Tuesday, January 09, 2007

Eating. cake.

Did I mention how much I love frosting? Because I don't think I can emphasize too much how much I love frosting. I think part of it is because when I was a child, my mother rarely baked and frosted cakes; we made bundt cakes from mixes and drizzled them with the accompanying packets of chocolate glaze, or sifted powdered sugar over the tops of cakes. I remember piping whipped cream in swags and rosettes, and once, just once, there was a flat sheet of genoise cake spread with mocha buttercream and rolled into a fat log that fell in spiraling slices. I still think of that cake with longing, and I still love those roll cakes for their high frosting-to-cake ratio. While eating my afternoon snack after school I would read The Cake Bible, with all its descriptions of lavishly frosted and decorated cakes, glossy photographs of elaborate wedding-cake confections.

But in our house dessert (at parties) was usually something else, brownies and cookies and cheesecake and later tiramisu and still later bread pudding (made by me), or flaky tarts from our favorite French bakery, or dense espresso chocolate cake from Fran's, cloaked in a glossy skin of ganache and decorated with chocolate-covered espresso beans. When I was older I did most of the baking and somehow I never learned to bake cakes with confidence, make buttercreams and frostings like frothing clouds of snow. Instead I made cupcakes filled with cream cheese and chocolate chips, marbled shortbread spread with melted dark chocolate and swirled with lines of white chocolate, and, of course, brownies.

A frosted cake became a rare thing, perhaps at someone else's birthday party. For many years there was a woman in my father's lab who was legendary for her cakes (I remember with a certain longing, one chocolate cake filled with fresh cherries and whipped cream, decorated with rosettes of cream and shavings of chocolate). Perhaps there might be a slice of cake from the bakery in Chinatown, white cake with layers of whipped cream and fruit - cantaloupe and honeydew and strawberries - with more fruit decorating the scalloped edges of the cake.

Years later, in college, we sometimes went to a so-called European-style bakery for dessert, or for whole cakes for someone's birthday. To us students it seemed incredibly expensive, a luxury, but here in the glass-fronted cases were the cakes of all my dreams, Black Forest cake with cherries and whipped cream, chocolate cake with mocha frosting, chocolate-raspberry torte, fluffy white coconut cake like a pile of freshly fallen snow, and some kind of otherworldly creation of meringue and strawberries and whipped cream interrupted by layers of cake which almost seemed like an afterthought. They were fantastical, beautiful things, four inches high at least, iced with as much frosting as my heart could possibly desire. All of that belongs to another time, long since gone. I have not thought of it again until now.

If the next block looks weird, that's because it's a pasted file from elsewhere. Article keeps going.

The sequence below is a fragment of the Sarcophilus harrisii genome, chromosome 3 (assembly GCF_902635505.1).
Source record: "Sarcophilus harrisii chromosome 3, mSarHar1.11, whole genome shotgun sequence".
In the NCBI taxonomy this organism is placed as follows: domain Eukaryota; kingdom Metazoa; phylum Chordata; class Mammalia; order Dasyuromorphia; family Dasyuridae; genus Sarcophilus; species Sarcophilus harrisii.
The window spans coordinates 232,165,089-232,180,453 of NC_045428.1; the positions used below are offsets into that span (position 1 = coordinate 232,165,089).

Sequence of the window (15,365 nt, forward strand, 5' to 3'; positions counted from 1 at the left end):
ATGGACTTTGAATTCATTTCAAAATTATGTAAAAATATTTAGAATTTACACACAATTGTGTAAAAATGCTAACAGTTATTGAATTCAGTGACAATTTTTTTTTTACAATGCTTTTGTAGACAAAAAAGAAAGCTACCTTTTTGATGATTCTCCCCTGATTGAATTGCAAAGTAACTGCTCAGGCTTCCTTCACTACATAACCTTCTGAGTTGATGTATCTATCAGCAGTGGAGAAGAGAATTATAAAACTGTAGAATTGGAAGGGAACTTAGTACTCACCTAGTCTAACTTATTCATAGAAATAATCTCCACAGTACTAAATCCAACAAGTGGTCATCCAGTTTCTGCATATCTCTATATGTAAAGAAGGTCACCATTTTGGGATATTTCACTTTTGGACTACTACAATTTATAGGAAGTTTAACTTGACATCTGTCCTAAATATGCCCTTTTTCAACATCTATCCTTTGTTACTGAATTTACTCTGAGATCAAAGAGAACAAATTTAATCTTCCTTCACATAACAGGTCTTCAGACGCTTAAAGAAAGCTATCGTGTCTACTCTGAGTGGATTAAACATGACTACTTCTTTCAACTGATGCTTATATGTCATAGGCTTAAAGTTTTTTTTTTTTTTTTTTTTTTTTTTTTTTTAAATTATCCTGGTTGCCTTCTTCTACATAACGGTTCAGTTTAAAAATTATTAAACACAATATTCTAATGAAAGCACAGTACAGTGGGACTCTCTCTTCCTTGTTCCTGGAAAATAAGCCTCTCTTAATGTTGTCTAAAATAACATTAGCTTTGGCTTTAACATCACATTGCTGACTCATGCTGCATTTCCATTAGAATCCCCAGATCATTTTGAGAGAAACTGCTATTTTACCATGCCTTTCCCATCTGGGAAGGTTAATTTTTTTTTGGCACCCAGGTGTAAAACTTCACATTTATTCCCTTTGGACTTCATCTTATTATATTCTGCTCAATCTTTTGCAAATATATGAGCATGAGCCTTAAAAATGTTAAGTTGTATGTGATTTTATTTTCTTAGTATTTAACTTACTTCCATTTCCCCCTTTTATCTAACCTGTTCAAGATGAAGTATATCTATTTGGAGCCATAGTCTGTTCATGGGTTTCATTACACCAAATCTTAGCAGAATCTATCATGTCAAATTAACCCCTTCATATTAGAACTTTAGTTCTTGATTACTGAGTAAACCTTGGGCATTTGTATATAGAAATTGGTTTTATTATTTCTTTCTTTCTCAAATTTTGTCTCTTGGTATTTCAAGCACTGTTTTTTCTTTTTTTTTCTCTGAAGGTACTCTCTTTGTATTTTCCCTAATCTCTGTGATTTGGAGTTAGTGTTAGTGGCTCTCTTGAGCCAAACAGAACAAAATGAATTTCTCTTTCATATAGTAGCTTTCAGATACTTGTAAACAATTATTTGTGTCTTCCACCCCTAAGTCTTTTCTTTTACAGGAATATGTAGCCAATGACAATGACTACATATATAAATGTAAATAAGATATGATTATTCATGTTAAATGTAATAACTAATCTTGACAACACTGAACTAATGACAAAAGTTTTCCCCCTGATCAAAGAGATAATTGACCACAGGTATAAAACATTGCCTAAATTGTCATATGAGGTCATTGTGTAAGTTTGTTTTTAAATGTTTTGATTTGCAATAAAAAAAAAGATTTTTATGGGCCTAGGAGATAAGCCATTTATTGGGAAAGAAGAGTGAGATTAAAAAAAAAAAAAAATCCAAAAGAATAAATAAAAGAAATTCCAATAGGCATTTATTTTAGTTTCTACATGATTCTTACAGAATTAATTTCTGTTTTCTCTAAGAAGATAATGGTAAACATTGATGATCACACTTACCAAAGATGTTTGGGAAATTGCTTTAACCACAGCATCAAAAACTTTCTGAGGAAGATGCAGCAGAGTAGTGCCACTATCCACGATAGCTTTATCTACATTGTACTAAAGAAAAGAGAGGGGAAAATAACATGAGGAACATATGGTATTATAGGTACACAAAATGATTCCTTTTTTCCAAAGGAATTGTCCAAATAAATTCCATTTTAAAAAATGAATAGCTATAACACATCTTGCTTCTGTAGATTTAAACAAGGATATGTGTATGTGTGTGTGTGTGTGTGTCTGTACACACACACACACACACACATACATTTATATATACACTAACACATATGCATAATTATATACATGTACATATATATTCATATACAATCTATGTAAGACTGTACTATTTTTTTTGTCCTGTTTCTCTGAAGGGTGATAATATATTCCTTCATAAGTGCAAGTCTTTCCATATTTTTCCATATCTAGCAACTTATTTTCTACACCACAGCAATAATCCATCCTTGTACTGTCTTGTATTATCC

But today is a co-worker's birthday, and there is cake, the chocolate sheet cake of K.'s childhood, frosted with her sour-cream frosting, the kind that ever-so-slightly hardens as it sits on the counter, so you feel that slight give as your teeth bite through the creamy frosting, into the dark, moist depths of the cake below. It is someone else's childhood memory, the cake her mother used to make for family picnics along with oven-fried chicken and potato salad, and for a brief moment, I almost wish it had been mine.

2 comments:

Juanita J. Sanchez said...

I remember that disappointing bundt-cake era. I could never figure out why my mom baked them. What's the point of a frostingless cake? Fortunately, the heyday of the bundt cake has come and gone, or so it seems.

I love your blog, but it's hazardous to my New Year's Diet! Can you write about Spam or headcheese or pinto beans, pretty please? (Of course, I'm just kidding.)

lauritajuanitasanchez said...

Yes, we need to support Juanita. I vote for posts on Russian authors again.